This week’s selection is “HBR Guide to Office Politics” by Karen Dillon.
Office politics may not be a technical topic, but it is almost certainly relevant to Fabbaloo readers, most of whom work in an office with other individuals.
Where there are people, there is politics, regardless of the size of the organization. Sometimes the politics are at a low level, and the organization seems to work through issues well. But other times politics reigns, driving everyone mad.
Newcomers to the office world are often ill-equipped to deal with politics and relationships in an office environment, particularly those focused on technologies. It’s for that reason we thought this book might be of interest to readers who find themselves struggling to keep ahead in a competitive organization.
Dillon has written a very popular book on this topic in the HBR series (by the way, “HBR” is short for “Harvard Business Review”, a leading publication for business science.)
In the book Dillon explains the problem:
“Every office is political.
For years, I naively thought I worked at a place that wasn’t. I saw our office as more or less fair, more or less healthy, and highly includes — perhaps overly so — in decision making. People competed with themselves. I’d proudly tell prospective recruits, not with one another. And I meant it.
All these good things I believed? They were true — but only to a point, I realize with hindsight. We competed with ourselves, but also with one another. Our bosses had favorites, and we noticed. We grumbled about promotions that didn’t seem deserved, assignment that didn’t seem fair. People subtly found ways to elbow one another out of pole position for C-suite attention. Our office was political. Of course it was.”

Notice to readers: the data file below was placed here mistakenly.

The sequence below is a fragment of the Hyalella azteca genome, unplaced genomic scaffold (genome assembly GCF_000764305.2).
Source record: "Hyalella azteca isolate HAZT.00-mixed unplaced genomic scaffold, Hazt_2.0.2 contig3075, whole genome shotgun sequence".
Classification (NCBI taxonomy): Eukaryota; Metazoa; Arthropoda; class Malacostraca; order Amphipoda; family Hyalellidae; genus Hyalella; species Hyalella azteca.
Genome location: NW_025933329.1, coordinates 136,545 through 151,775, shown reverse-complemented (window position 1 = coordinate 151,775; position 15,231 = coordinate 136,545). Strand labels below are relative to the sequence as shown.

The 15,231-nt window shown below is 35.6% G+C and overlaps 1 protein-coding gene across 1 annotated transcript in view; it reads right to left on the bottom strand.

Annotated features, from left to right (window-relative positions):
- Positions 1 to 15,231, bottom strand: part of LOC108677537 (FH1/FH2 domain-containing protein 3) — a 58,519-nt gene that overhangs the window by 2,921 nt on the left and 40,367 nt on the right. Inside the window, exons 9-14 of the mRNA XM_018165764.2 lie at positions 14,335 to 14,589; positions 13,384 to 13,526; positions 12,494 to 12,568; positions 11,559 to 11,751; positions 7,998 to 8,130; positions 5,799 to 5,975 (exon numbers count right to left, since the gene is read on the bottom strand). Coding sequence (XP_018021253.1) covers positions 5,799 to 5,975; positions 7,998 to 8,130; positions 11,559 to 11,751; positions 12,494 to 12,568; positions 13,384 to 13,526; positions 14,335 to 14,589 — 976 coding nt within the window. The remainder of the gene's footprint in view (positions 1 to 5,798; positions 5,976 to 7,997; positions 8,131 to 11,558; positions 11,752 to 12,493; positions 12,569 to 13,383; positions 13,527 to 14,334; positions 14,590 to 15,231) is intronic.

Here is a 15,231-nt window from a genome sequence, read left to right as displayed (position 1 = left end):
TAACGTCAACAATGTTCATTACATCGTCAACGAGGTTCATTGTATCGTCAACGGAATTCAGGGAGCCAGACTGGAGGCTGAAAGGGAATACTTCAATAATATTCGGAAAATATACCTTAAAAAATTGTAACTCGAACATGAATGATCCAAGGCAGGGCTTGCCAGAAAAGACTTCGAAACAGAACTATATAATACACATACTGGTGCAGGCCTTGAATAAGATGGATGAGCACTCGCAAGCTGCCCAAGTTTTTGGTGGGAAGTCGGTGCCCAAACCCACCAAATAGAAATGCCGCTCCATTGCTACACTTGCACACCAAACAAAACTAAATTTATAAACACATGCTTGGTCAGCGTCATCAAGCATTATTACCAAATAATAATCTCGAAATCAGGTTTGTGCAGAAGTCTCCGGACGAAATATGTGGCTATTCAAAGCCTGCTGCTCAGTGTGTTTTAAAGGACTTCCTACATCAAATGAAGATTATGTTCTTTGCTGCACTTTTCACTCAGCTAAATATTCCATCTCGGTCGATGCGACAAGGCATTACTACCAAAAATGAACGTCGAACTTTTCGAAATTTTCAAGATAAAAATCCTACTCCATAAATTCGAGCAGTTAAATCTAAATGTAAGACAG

Does that sound familiar?
Could that be your office? It could very well be, as every office I’ve worked in had the same characteristics. It’s just human nature, and you have to deal with it.
But how? What do you look for? What actions do you take, or not take? That’s often learnings obtained over many years of trial-and-error experience.
But you can short circuit that by reading this book. Dillon covers all the bases:
- Political Challenges With Your Boss
- Political Challenges With Your Colleagues
- Political Challenges In Your Organization
Dillon also provides methods for handling conflicts, criticism and even having difficult conversations.
This book is most definitely not about 3D printing, but it does deal with situations that surely occur in almost every company. You can learn a lot from this book, and those new skills may just take your career in new directions.
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